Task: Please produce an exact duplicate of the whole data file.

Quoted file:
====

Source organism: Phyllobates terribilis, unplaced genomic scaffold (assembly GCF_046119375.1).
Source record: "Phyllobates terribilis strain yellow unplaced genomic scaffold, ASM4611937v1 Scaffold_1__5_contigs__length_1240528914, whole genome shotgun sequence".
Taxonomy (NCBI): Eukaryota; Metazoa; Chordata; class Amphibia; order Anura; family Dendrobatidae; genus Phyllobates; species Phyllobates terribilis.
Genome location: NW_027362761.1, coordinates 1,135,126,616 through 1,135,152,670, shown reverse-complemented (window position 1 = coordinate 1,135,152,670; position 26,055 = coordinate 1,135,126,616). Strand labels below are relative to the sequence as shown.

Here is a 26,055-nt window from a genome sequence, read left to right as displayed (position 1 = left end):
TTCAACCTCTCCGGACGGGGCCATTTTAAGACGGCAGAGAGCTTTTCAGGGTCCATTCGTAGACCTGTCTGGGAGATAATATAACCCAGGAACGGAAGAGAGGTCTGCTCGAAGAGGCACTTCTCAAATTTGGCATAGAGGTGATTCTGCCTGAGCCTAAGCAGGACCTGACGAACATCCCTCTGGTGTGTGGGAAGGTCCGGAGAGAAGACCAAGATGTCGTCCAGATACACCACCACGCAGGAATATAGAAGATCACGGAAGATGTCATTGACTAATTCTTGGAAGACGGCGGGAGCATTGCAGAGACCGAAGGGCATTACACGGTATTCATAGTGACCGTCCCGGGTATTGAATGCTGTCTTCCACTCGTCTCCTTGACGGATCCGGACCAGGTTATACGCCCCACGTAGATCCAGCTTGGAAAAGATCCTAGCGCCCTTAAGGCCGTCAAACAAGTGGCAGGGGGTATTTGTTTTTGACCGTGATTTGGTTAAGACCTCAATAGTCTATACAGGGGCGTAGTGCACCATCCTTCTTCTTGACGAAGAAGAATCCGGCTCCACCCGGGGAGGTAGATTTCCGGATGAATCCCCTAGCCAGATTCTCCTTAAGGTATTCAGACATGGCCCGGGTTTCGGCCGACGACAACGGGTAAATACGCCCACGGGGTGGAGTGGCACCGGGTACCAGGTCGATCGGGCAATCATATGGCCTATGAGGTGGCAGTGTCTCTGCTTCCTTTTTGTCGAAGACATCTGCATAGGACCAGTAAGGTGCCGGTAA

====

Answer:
Source organism: Phyllobates terribilis, unplaced genomic scaffold (assembly GCF_046119375.1).
Source record: "Phyllobates terribilis strain yellow unplaced genomic scaffold, ASM4611937v1 Scaffold_1__5_contigs__length_1240528914, whole genome shotgun sequence".
Taxonomy (NCBI): Eukaryota; Metazoa; Chordata; class Amphibia; order Anura; family Dendrobatidae; genus Phyllobates; species Phyllobates terribilis.
Genome location: NW_027362761.1, coordinates 1,135,126,616 through 1,135,152,670, shown reverse-complemented (window position 1 = coordinate 1,135,152,670; position 26,055 = coordinate 1,135,126,616). Strand labels below are relative to the sequence as shown.

Here is a 26,055-nt window from a genome sequence, read left to right as displayed (position 1 = left end):
TTCAACCTCTCCGGACGGGGCCATTTTAAGACGGCAGAGAGCTTTTCAGGGTCCATTCGTAGACCTGTCTGGGAGATAATATAACCCAGGAACGGAAGAGAGGTCTGCTCGAAGAGGCACTTCTCAAATTTGGCATAGAGGTGATTCTGCCTGAGCCTAAGCAGGACCTGACGAACATCCCTCTGGTGTGTGGGAAGGTCCGGAGAGAAGACCAAGATGTCGTCCAGATACACCACCACGCAGGAATATAGAAGATCACGGAAGATGTCATTGACTAATTCTTGGAAGACGGCGGGAGCATTGCAGAGACCGAAGGGCATTACACGGTATTCATAGTGACCGTCCCGGGTATTGAATGCTGTCTTCCACTCGTCTCCTTGACGGATCCGGACCAGGTTATACGCCCCACGTAGATCCAGCTTGGAAAAGATCCTAGCGCCCTTAAGGCCGTCAAACAAGTGGCAGGGGGTATTTGTTTTTGACCGTGATTTGGTTAAGACCTCAATAGTCTATACAGGGGCGTAGTGCACCATCCTTCTTCTTGACGAAGAAGAATCCGGCTCCACCCGGGGAGGTAGATTTCCGGATGAATCCCCTAGCCAGATTCTCCTTAAGGTATTCAGACATGGCCCGGGTTTCGGCCGACGACAACGGGTAAATACGCCCACGGGGTGGAGTGGCACCGGGTACCAGGTCGATCGGGCAATCATATGGCCTATGAGGTGGCAGTGTCTCTGCTTCCTTTTTGTCGAAGACATCTGCATAGGACCAGTAAGGTGCCGGTAA